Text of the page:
Being edited (October 2019)
Pieter Toerien was, for 40 years, South Africa’s foremost theatre impresario. Toerien began his theatre career while still at school presenting puppet shows to schools in his home town, Cape Town. His first venture after school aged 17 introduced the concept of bio-vaudeville – persuading cinema managements to have live entertainment before the feature film. Under the mentorship of Britain’s theatre agent Herbert de Leon and in partnership with Basil Rubin he brought to South Africa British variety artists such as Alma Cogan and Dickie Valentine; eventually adding Russ Conway (1964), Peter Nero (1966), Shelly Berman, Cyd Charisse, Tony Martin, Françoise Hardy and Maurice Chevalier (1967) to his list of luminaries.
His greatest coup was Marlene Dietrich. Aged 20 he sat on the street outside her apartment until curiosity compelled her to invite him in. He signed her to tour in 1965 and again in 1966. They remained friends until her death in 1992 aged 91.
In 1966 he tentatively shifted to the dramatic stage, often bringing entire productions from the West End to South Africa, cast, sets and costumes. Funding all his own productions he famously claimed that he produced farce and comedy to subsidize less commercial theatre. Continuing with the successful business formula of signing overseas box-office attractions he brought names like Hermione Gingold from New York for Noel Coward’s Fallen Angles, Joan Fontaine for Fredrick Knott’s thriller Dial M for Murder. Other names included Barbara Windsor, June Whitfield and Sir Michael Redgrave.
With rigid censorship laws in South Africa in the 70s and 80s, plays were continually under scrutiny by the law. Ronald Millar’s Abelard and Heloise called for a nude scene and actress Heather Lloyd-Jones consented to the demands of the script. Audience curiosity filled houses to capacity. The censorship board were given a dim silhouette of Miss Lloyd-Jones and the play was allowed to continue. Toerien did not escape more aggressive raids when productions were closed down.
When the word ‘gay’ was still taboo Toerien brought The Other Side of the Swamp to the boards. Writer Royce Ryton himself played opposite Echardt Rabe under Graham Armtage’s direction. By running for a year this production broke a South African record.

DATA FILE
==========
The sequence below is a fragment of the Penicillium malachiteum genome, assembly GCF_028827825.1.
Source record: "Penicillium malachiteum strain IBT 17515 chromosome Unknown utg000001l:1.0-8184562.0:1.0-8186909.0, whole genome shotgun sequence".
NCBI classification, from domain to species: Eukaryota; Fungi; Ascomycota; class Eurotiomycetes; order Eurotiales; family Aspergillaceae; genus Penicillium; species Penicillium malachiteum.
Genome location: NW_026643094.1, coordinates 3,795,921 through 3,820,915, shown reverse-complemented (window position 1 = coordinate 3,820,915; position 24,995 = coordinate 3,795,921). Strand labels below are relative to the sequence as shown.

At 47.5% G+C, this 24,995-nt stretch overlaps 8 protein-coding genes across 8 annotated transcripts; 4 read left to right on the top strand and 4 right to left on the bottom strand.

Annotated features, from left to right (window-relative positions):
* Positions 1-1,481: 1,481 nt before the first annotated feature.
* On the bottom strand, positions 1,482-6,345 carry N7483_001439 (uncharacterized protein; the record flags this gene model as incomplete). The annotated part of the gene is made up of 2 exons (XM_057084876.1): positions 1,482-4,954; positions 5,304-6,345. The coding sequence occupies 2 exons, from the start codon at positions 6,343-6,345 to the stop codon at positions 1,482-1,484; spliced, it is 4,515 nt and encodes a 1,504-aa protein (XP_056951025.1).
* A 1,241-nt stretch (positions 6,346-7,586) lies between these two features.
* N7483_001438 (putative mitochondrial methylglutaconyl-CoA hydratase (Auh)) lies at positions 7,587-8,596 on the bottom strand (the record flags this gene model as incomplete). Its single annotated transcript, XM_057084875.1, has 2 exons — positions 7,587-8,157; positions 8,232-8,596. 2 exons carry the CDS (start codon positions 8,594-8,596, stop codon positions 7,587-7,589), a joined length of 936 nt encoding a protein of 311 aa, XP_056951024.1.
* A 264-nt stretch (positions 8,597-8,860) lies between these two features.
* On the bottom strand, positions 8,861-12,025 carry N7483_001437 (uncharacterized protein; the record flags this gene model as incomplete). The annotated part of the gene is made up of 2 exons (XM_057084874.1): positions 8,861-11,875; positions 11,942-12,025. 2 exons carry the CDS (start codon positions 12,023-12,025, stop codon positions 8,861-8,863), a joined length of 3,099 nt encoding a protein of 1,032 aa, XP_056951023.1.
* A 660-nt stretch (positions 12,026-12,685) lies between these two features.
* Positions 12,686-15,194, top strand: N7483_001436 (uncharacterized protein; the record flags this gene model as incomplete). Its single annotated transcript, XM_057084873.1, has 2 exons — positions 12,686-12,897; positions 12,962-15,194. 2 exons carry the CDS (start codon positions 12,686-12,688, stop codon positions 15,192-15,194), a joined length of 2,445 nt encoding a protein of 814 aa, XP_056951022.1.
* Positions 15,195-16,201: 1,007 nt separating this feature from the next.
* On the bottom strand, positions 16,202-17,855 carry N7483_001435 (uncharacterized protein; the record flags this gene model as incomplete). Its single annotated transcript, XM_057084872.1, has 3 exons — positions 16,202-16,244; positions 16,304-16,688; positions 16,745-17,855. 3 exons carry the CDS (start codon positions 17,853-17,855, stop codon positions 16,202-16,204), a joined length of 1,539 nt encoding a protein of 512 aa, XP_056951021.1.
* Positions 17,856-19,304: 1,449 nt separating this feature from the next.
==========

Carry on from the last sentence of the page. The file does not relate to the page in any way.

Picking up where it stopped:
Writers Ben Travis, Ray Clooney and Alan Eichbourne became audience favourites; as did Agatha Christie. From the early 80s, British comedy actor and director Rex Garner became associated with Toerien with many box office successes; Ray Clooney's Out of Order and It Runs in the Famiy, Michael Pertwee's Birds of Paradise and Robin Hawdon's Don't Dress for Dinner.
Lining the walls of Toerien’s theatres are photographs of the innumerable actors who have worked for him over the years as well as posters of past productions Sleuth, A Streetcar Named Desire, Equus, Amadeus, Agnes of God, M Butterfly, Master Class, Private Lives, Stage Struck, Quartemaine's Terms, Side By Side With Sondheim The works of such imminent British writers as Noel Coward, Tom Stoppard, Simon Gray, and Peter Shaffer have all been mounted in Toerien’s theatres. In the 80s Toerien brought Sir Cameron Macintosh’s Tomfoolery to South Africa. This association has resulted in South Africa receiving many of the phenomenal successes of Macintosh's London musical theatre, Les Miserables, a co-production with Sir Cameron Mackintosh and Tsogo Sun; Cats which toured Scandinavia, the Far East and Beirut; The Phantom of the Opera which toured the Far East, ending in Hong Kong. These were followed by The Sleeping Beauty on Ice, Joseph and the Amazing Technicolour Dreamcoat and Jesus Christ Superstar which was originally banned in South Africa as blasphemous after it opened on Broadway in 1971.
He always claimed that he did not need state subsidy, he subsidised himself. This was largely done by doing many popular potboilers (drawing room comedies and murder mysteries), and this enabled him to do more literary West End and Broadway successes, such as Equus and M. Butterfly.
Toerien has not limited himself to theatre management. During the period of South Africa’s transition he worked extensively with WESTAG Task Group on the Performing Arts sub-committee. In this area of civic responsibility he also gave of his expertise on the CAPAB board to assist them in their adjustment to become Artscape. He was also on the board of the National Arts Council and the Western Cape Cultural Commission.